Black Jacobin.“If a plant’s going to be a villain, then it might as well
look pretty.” The African Tulip Tree is a beautiful ornamental tree, but is
super-invasive-- meaning it takes over whatever it can and crowds out
native species. It has flamboyant red or orange flowers, exploding out of
big seed pods with thousands of little heart shaped seeds.  To germinate
the seeds, you soak them in water and place them in soil. In 2 weeks they
will sprout. Sprouts that survive the first 2 weeks are very very hard to
kill. Many farmers lose the battle for land to these plants-- once cut
down, they grow back almost immediately.We found this plant in Puerto Rico.
a young farmer named Sarah pointed it out next to a coca cola can, coming
up in a crack in the sidewalk. She described this plant as the most common
invasive she encountered in Puerto Rico. Many describe it as a weed. Most
people admit that it had some sort of powers or medicinal uses that they do
not understand. It often crowds out farm fields, and thrives in forests,
where young Puerto Ricans are trying to reteach themselves how to cultivate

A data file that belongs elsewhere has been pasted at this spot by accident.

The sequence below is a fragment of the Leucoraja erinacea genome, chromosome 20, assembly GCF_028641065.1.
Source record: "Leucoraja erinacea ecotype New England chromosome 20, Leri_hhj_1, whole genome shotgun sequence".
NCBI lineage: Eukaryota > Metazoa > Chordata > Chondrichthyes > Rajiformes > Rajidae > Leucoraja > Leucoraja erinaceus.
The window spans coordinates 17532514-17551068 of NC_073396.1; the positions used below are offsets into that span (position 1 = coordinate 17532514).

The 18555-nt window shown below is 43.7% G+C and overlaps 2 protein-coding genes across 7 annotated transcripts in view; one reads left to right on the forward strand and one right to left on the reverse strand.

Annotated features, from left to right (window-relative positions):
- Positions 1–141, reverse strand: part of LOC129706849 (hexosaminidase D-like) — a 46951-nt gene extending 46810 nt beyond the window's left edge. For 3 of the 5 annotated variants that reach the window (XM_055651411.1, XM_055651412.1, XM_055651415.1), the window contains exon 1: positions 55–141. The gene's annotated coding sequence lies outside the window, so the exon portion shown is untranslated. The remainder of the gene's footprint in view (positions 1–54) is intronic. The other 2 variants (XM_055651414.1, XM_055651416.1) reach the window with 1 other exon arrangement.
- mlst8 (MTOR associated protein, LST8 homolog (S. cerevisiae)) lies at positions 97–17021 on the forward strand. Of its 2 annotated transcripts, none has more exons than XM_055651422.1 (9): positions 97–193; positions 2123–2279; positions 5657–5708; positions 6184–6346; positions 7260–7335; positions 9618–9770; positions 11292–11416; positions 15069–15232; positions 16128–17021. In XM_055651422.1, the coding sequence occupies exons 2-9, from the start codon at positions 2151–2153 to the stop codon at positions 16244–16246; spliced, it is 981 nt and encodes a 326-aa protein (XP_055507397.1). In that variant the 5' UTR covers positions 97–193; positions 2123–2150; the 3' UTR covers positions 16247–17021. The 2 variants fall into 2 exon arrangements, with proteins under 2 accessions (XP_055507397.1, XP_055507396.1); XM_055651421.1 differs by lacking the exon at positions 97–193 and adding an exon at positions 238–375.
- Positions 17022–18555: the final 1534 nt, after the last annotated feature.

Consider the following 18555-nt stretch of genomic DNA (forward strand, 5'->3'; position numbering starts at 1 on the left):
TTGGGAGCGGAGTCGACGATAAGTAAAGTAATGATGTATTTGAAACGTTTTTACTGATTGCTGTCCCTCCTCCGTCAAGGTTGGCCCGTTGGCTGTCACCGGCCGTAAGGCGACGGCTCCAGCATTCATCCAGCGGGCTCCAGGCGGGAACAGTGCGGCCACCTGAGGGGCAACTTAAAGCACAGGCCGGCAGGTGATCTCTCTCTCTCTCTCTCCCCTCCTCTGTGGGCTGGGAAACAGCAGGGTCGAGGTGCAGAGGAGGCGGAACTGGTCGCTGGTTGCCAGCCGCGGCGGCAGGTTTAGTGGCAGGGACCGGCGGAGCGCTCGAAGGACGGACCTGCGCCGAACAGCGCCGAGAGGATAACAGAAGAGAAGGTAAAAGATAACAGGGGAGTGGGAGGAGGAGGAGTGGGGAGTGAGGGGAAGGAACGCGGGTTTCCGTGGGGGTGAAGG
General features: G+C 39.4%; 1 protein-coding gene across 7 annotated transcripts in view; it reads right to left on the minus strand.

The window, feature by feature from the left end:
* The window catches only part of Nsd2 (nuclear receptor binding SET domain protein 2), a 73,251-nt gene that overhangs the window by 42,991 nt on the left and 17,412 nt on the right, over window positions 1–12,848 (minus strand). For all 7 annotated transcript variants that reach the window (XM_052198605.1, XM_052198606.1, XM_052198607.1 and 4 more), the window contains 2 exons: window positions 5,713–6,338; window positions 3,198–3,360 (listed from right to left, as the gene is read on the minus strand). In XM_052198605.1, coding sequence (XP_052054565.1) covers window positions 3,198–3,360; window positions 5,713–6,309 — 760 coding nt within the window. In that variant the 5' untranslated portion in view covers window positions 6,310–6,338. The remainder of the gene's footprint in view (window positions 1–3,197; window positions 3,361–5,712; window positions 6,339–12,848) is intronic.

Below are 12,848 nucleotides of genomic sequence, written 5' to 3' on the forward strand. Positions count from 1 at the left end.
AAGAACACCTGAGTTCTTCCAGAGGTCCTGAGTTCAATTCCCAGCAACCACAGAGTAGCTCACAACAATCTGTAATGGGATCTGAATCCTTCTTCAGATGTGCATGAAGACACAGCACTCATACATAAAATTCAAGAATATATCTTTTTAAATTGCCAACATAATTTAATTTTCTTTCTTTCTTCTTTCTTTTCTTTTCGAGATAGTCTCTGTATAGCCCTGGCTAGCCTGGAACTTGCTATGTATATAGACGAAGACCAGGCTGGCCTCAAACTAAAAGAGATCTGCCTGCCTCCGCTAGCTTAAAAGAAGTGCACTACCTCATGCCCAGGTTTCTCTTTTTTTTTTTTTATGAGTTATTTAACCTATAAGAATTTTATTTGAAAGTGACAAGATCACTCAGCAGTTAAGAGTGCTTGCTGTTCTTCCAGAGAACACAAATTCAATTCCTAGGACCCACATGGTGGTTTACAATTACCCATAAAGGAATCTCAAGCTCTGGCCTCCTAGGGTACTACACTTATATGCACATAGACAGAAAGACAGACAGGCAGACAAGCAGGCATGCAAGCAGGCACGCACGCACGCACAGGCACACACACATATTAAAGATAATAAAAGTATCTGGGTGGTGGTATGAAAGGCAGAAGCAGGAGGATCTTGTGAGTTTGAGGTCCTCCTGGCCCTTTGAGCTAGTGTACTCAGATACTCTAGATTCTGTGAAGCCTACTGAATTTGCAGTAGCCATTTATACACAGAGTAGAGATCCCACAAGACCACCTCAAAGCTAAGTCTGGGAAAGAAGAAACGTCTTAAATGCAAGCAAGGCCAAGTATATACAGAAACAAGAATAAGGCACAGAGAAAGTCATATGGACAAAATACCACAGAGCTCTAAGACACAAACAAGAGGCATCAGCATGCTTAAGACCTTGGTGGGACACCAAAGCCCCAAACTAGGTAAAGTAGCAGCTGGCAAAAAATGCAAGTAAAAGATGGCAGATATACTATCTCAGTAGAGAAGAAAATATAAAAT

land for the first time in generations.*

*The plant originated in Saharan Africa and now it has spread to places all
around the equator. Recently, it is also cultivated and shipped to places
like Spain or California as an ornamental plant. When it is sold at Lowe’s
Hardware Emporium, it comes with a warning: due to its widespread migration
and reproduction, the notorious botanical terrorist has been added to the
list of the 100 "World's Worst" invaders. Only plant this tree if you want
it to colonize everything around it.*

*The name of the Tulipan Africano varies by place. In some places it is
called Tulipana Africana, and in other places it is called “The Immortal
Stranger”. It is quite difficult to remember all the many names, and I have
been trying. In Puerto Rico it is called Meaito. It is also called African
tulip tree, fountain tree, Nandi flame, Nile flame, squirt tree, tulip
tree, Uganda flame. Sometimes it is called fakkelboom, Afrika-vlamboom,
Neerukayi mara, rugtoora, kifabakazi, muzurio, panchut-panchut, kudaella
gaha, kudulu, amapola, espatodea, mampolo, kibobakasi, kifabakazi, or
patadia. It is multinational, multiplicitous, omnipresent, untraceable, and
dangerous.The land in Puerto Rico is extraordinarily fertile. Freshwater
streams run underneath the soil. Young farmers there told us that despite
growing up hearing that the land was infertile, dropping a seed on the soil